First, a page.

Who are the best gynecologists in Dhaka

Kernser family emigrated to Bangladesh: "You can do a lot more there"

Kernser family emigrated to Bangladesh: "You can do a lot more there"

Almost ten years ago the Ambauen family emigrated from Kerns to Bangladesh. They help locals in a small hospital.

Perfect holiday idyll in Buochs ​​on the waterfront. A swan gracefully pulls its lap along the bank. “We can go to the lake again later,” suggests Xaver Ambauen to his wife Bea and their twelve-year-old daughter Janine. Every moment is precious. Because a year ago the three of them were here for the last time with the father of the native Buochser. The next day, Bea Ambauen's parents will be in Bern.

The family's home was once Kerns and is now far away in Bangladesh. She emigrated there almost ten years ago. Bea Ambauen started as a gynecologist in a small Christian hospital, 400 kilometers northwest of the capital Dhaka. A lot has happened for the three of them since then.

Career at Lamb Hospital in Bangladesh

"My particular concern is the training of gynecologists, which we have been able to significantly improve through a clear structure, for example when which operations should be learned," she gives an example. "The specialist training in Bangladesh is very weak and, for example, in university hospitals, depends very much on the person of the chief doctor," explains Bea Ambauen.

One of the most beautiful moments of her time in Bangladesh was when she was able to hand over her job as head physician to a local doctor who had trained her over many years. Since last February, the 49-year-old has been the deputy hospital director responsible for personnel issues in all departments, outpatient departments and for strategic issues at the Lamp hospital. Above all, she mentions the question of capable personnel as one of her current challenges. "There is increasing competition with private hospitals, which unfortunately are all out for profit and are of very poor quality," says Bea Ambauen. It is difficult to find doctors who work for lower wages. Because the Lamb Hospital is still dependent on donations from abroad.

Another focus of Bea Ambauen's work is to cure women of their fistulas through surgery. These arise as a result of complications in childbirth or inappropriately performed operations and cause incontinence. As a result, the women affected are considered impure and are cast out from society. The Lamb Hospital is a competence center in the north of Bangladesh for the field of fistulas.

Self-employment as a goal of development aid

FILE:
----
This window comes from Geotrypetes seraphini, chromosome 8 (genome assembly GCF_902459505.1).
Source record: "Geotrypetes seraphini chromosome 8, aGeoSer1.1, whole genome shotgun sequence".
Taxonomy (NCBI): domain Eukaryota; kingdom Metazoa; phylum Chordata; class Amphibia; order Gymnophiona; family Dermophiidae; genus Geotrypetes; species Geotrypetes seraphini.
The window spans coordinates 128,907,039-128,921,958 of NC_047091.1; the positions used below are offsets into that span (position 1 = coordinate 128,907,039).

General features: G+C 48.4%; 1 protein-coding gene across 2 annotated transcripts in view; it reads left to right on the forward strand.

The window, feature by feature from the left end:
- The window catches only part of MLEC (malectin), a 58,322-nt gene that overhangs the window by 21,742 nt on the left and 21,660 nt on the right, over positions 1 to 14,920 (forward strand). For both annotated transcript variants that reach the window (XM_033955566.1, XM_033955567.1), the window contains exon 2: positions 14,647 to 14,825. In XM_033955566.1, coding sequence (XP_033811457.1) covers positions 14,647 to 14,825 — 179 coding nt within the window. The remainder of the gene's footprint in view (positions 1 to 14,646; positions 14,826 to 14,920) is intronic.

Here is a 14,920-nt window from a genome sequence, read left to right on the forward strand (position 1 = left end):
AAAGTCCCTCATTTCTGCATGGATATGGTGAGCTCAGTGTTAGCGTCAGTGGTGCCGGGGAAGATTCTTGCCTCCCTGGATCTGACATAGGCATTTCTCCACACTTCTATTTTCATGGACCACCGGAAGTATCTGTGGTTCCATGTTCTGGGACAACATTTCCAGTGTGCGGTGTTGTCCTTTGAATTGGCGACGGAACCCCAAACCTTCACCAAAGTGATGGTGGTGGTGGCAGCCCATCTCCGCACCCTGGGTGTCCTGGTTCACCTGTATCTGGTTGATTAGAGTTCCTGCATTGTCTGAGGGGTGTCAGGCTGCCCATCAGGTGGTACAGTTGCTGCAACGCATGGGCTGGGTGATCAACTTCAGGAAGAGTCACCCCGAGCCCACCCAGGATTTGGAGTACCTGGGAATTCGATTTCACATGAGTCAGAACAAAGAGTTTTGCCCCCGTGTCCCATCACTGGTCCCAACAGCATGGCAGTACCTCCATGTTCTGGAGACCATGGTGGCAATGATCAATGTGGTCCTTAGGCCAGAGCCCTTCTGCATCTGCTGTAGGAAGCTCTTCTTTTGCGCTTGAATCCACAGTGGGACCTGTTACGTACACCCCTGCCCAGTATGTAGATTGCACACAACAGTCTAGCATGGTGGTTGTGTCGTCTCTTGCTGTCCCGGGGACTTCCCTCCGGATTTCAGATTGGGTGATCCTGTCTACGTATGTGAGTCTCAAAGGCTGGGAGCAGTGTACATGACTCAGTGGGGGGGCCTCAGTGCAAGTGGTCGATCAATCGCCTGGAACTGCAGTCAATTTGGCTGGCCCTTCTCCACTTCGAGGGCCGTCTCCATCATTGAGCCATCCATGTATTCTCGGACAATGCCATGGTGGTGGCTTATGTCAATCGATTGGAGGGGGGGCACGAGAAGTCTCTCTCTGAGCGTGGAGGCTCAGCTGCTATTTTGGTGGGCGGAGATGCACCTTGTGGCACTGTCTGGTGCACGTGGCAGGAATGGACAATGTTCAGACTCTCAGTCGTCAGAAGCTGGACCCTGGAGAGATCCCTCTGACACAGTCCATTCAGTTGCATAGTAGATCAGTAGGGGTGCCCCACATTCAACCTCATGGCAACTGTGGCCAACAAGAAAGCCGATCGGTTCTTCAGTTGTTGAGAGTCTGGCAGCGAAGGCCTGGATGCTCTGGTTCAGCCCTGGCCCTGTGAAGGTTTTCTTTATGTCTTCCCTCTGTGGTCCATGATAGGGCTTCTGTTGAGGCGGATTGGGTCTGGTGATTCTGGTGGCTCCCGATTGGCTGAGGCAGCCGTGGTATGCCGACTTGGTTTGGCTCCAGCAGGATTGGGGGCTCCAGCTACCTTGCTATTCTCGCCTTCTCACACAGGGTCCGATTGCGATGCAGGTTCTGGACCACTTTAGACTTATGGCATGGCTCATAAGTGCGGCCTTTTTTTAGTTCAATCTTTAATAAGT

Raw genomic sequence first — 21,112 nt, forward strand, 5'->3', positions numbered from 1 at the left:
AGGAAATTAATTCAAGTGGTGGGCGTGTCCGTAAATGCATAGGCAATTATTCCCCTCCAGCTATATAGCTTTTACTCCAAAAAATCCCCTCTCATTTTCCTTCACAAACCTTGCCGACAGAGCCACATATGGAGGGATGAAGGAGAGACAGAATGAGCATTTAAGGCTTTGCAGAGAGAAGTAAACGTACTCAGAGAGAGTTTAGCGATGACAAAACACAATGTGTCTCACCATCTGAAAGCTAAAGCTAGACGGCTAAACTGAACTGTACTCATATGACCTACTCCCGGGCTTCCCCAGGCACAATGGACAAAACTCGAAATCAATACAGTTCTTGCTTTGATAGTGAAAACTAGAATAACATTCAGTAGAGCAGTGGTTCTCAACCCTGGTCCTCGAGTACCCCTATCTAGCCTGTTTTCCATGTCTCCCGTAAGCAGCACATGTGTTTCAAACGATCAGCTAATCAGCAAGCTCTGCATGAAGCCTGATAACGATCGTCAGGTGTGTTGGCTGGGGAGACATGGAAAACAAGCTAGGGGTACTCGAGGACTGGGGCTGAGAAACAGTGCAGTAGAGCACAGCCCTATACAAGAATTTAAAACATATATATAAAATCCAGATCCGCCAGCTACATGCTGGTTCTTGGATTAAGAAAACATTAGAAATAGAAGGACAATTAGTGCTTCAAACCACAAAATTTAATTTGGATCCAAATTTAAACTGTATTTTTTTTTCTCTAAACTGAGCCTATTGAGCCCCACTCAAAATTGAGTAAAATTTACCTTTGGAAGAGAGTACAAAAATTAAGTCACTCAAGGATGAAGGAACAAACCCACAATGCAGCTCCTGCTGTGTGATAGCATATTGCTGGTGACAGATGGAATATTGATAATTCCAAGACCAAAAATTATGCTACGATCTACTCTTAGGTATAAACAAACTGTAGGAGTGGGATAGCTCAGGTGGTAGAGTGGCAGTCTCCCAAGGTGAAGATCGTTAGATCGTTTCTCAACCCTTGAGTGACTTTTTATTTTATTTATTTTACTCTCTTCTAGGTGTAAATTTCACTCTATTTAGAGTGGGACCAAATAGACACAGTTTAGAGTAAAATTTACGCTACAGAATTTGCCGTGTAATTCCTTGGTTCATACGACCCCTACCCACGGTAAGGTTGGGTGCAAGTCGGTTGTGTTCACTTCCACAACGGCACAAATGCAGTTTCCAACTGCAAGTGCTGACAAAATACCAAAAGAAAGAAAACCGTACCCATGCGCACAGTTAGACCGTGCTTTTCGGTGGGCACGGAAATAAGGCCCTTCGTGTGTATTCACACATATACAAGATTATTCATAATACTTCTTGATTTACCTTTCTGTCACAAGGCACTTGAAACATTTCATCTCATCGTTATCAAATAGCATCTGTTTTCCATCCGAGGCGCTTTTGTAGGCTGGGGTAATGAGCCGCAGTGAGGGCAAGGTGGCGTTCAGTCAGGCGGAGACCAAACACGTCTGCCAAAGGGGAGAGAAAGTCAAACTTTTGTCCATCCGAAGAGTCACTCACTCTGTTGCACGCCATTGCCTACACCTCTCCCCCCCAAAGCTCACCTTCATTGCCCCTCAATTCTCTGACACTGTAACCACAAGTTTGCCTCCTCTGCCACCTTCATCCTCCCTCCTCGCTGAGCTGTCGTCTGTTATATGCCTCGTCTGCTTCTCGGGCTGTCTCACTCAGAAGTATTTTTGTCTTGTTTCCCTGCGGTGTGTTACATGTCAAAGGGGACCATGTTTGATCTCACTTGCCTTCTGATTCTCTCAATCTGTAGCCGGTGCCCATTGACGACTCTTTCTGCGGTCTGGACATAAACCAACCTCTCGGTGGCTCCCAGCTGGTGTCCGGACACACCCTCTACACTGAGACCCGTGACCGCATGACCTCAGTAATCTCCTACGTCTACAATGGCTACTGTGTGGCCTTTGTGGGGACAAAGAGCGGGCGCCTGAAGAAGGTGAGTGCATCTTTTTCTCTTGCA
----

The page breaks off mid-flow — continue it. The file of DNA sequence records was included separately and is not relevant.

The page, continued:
The independence of his project was also very important to her husband, Xaver Ambauen, who set up a nursery for the disabled on the premises of the Lamb Hospital. “I could now look after this from here,” he says happily. Before emigrating, the now 53-year-old worked as a group leader in the nursery of the Rütimattli Foundation. Initially 8 disabled employees in the nursery at Lamb Hospital became 18. The employees plant lettuce and broccoli under supervision, sell the vegetables and maintain gardens. "In the meantime I have been able to hand over the supervision and administration to two local full-time employees," says Ambauen happily. He also helps a local look after a homeless shelter for women and is active in the local church.

The parents are aware that life as a so-called “third culture kid” is not easy for their daughter Janine. "It is a long process for them to find their identity, and parents have to deal with that." Because of the better education she spent her last school year in an international boarding school in India, the situation was not an easy one for all three, as the parents confirm. She wants to study later, maybe something with music, says the bright twelve-year-old. The couple are well aware that the question of how their child gets along in boarding school will determine whether they will all stay in Bangladesh any longer.

«An extremely fulfilling life»

“It's always about the question: 'Where is my place?'” Says Xaver Ambauen. “It's like a calling. We fit in with Bangladesh, it's an extremely satisfying and fulfilling life, ”summarizes Bea Ambauen. And her husband Xaver adds: “You can achieve a lot more there. 14 homeless women can live, 18 disabled people have a job. That is lived charity. "

The family can be reached at [email protected]